The following week, I started laundry in my building, only to have washing machine #1 break down in the middle of the cycle. I knocked on the building managers’ door to a noisy then quiet silence, then emailed him and the landlord. I didn’t want to: the previous week, my refrigerator died and he just replaced it. Now I’m emailing him about broken washers (Did I do it?) and excusing myself telling him I could barely get enough quarters from the bank and don’t have enough to finish the load. That was Friday night and my clothes sat dirty, soapy water through Saturday. When he messaged back saying maybe the machine was probably too full and he promised to bring me quarters the next day, I gambled, and split half my load with the second machine using my last fistful of change…

Only to have the second machine break down without finishing the load. The landlord did bring me $3 worth of quarters and by Sunday morning, I took a handtruck and wheeled the sopping wet clothes a few blocks over to the nearest laundromat. I wondered if they too were out of quarters or would issue tokens. But by late Sunday morning my laundry had finished, the machines in my building would remain broken since the pandemic has made spare parts for anything impossible to get. I will probably never again step physical foot in that brick and mortar bank again, and begrudgingly I’ll have to use my laundry as a weekly work-out for a while. I was okay but there still hangs questions. What is going on in the world? Why does everything feel so tender and broken?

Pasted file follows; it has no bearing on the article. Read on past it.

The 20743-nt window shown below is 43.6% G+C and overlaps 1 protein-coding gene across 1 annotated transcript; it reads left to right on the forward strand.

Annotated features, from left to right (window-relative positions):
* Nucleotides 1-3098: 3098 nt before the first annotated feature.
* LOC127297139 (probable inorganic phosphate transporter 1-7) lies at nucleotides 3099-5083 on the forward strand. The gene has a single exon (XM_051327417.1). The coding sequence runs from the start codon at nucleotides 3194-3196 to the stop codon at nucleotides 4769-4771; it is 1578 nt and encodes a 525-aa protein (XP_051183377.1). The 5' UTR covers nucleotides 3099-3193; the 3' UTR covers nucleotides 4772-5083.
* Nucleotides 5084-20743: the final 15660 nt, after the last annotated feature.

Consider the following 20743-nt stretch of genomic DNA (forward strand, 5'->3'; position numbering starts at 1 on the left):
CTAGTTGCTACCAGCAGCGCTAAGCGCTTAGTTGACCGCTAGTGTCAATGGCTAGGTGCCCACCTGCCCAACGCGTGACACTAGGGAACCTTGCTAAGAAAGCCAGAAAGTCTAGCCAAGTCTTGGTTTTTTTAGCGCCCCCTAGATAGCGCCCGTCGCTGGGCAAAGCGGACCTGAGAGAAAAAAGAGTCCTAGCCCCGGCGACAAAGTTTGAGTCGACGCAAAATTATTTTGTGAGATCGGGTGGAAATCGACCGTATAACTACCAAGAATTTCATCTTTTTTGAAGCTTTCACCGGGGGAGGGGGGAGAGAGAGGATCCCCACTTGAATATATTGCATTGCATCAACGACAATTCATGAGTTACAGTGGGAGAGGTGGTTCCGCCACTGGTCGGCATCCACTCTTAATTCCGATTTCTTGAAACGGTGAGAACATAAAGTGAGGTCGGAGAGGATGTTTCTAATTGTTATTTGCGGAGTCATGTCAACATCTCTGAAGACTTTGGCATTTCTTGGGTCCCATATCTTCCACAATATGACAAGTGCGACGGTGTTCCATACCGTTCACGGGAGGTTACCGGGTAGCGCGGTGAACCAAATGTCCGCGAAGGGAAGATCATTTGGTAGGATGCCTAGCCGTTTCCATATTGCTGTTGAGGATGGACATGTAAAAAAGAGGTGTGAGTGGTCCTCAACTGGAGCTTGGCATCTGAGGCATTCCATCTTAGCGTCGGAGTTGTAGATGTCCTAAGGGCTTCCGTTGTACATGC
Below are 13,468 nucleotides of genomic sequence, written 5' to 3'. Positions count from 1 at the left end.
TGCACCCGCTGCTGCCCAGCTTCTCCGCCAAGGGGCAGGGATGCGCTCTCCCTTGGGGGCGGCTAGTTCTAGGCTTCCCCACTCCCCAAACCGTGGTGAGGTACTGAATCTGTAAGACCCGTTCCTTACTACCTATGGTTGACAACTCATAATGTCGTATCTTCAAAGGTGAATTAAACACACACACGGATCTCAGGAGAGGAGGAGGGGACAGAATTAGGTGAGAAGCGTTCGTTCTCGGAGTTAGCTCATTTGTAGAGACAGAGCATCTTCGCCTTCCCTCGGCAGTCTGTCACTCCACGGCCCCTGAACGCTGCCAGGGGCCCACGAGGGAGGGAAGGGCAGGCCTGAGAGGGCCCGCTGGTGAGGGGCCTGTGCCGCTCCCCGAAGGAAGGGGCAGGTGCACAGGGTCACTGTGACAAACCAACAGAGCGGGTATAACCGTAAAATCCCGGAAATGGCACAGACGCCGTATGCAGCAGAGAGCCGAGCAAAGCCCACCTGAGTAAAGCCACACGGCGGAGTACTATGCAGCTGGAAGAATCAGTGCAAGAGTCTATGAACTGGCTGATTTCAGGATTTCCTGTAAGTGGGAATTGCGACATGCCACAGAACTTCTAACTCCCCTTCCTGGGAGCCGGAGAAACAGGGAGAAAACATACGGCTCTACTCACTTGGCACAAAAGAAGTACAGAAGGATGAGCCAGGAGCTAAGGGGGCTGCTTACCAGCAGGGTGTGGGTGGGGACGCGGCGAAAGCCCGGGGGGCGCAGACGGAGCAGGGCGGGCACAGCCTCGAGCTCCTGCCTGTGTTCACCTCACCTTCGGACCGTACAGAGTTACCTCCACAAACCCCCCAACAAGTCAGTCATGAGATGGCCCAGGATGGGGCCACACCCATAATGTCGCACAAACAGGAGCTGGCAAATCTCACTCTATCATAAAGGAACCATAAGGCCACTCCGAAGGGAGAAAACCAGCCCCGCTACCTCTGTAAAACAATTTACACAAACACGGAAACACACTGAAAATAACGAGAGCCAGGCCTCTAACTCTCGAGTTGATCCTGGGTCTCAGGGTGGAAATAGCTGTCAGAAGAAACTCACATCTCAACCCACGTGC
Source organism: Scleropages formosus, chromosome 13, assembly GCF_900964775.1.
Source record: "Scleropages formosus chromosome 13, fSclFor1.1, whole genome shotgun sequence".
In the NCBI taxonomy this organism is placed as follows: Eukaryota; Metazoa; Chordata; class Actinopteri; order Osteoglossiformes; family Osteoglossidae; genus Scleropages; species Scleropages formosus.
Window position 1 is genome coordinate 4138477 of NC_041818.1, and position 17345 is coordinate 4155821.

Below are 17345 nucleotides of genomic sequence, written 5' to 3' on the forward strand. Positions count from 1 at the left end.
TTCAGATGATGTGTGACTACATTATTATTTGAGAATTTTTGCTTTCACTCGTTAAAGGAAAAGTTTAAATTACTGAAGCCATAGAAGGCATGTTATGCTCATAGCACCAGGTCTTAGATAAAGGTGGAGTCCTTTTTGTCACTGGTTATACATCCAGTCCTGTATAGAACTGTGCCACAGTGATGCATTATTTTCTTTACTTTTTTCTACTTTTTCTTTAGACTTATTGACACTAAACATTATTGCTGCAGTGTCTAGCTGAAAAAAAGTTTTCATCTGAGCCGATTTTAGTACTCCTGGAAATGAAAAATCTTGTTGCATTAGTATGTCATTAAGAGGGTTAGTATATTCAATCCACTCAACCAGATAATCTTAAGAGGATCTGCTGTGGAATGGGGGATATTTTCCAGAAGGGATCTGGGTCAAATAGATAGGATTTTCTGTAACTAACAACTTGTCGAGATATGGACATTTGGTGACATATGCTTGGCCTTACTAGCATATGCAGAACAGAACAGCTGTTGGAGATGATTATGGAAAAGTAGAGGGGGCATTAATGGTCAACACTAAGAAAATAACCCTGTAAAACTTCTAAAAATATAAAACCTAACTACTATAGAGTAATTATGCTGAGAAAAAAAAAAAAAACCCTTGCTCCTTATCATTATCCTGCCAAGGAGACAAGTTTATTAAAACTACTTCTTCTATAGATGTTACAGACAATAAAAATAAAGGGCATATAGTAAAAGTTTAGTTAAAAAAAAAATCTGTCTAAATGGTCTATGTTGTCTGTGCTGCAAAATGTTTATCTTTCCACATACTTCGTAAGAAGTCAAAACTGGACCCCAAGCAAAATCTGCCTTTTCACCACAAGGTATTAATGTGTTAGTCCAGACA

Leave a Reply

Fill in your details below or click an icon to log in:

WordPress.com Logo

You are commenting using your WordPress.com account. Log Out /  Change )

Google photo

You are commenting using your Google account. Log Out /  Change )

Twitter picture

You are commenting using your Twitter account. Log Out /  Change )

Facebook photo

You are commenting using your Facebook account. Log Out /  Change )

Connecting to %s

This site uses Akismet to reduce spam. Learn how your comment data is processed.

%d bloggers like this: